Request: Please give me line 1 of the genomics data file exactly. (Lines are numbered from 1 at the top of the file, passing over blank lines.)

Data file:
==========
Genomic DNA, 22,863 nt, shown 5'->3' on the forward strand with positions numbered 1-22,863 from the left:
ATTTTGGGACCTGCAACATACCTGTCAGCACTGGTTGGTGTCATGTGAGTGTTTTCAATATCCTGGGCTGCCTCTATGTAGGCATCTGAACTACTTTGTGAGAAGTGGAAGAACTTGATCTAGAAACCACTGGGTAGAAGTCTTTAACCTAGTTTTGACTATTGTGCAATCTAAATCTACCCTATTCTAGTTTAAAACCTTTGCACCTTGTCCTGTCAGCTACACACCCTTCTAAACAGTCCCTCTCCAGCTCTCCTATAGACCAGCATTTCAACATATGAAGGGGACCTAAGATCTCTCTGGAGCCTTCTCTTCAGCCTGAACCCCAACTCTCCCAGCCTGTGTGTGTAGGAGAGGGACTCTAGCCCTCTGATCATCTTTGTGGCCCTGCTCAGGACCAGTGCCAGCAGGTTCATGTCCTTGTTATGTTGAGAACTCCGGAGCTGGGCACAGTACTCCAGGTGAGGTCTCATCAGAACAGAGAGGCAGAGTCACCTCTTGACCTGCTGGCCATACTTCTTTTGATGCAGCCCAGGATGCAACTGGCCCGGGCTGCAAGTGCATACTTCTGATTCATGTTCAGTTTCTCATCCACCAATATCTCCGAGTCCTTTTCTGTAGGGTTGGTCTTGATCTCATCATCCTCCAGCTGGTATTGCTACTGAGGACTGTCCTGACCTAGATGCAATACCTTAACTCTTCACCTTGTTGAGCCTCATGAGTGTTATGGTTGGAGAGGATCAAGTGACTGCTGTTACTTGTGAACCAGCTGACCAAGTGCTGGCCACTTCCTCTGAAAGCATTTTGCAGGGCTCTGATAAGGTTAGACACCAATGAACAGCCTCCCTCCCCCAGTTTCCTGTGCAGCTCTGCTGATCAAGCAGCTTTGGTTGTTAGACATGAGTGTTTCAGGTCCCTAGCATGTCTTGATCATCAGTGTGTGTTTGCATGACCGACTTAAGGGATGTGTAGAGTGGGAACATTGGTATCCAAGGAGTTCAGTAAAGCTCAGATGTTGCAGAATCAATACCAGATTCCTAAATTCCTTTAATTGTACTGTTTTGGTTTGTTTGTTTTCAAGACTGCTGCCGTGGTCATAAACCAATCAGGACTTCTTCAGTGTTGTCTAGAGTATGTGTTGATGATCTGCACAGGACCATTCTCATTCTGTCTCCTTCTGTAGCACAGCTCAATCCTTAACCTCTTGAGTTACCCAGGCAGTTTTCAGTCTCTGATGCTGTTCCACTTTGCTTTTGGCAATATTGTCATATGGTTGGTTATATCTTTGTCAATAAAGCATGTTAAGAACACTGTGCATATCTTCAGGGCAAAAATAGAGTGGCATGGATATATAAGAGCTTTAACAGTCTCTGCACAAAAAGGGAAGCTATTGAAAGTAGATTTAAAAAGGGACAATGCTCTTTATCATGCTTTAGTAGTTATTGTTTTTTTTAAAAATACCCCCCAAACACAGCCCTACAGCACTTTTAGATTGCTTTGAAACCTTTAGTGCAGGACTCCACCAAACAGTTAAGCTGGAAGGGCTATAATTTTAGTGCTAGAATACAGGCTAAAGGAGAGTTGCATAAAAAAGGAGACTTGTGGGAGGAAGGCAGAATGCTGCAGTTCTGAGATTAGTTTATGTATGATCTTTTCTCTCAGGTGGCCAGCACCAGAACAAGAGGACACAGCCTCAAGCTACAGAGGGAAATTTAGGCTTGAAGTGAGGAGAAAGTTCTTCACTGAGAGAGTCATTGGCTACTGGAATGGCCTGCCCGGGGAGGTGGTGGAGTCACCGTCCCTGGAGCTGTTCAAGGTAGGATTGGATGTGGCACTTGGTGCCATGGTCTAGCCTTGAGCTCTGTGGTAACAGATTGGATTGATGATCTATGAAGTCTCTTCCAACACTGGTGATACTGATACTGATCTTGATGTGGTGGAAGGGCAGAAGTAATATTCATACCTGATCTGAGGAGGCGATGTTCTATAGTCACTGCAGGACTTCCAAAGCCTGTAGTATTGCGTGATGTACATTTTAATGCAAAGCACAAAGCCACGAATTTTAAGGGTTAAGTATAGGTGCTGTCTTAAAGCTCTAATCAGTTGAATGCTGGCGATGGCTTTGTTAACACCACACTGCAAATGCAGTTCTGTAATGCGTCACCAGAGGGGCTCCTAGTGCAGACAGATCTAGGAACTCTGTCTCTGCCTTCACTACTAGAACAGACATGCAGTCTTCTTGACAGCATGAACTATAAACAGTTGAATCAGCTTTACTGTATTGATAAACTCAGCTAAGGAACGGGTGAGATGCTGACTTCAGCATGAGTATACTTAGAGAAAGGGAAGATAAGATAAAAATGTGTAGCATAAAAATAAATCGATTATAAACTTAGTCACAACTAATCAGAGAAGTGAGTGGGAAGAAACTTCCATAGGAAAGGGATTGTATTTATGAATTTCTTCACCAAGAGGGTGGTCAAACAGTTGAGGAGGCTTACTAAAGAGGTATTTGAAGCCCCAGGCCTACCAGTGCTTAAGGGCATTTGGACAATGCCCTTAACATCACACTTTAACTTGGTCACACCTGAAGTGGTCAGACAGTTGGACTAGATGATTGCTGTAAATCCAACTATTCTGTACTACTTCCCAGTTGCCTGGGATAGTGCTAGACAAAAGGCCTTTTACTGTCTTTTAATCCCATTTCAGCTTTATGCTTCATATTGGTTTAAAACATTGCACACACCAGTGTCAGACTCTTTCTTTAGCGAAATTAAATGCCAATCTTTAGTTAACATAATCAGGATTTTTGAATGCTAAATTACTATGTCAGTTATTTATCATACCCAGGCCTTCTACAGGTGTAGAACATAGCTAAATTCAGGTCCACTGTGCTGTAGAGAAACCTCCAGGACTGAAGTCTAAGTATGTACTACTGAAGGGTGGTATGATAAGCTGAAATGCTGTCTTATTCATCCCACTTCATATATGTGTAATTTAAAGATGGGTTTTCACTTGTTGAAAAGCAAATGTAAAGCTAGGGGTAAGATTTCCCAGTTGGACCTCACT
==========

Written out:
Genomic DNA, 22,863 nt, shown 5'->3' on the forward strand with positions numbered 1-22,863 from the left: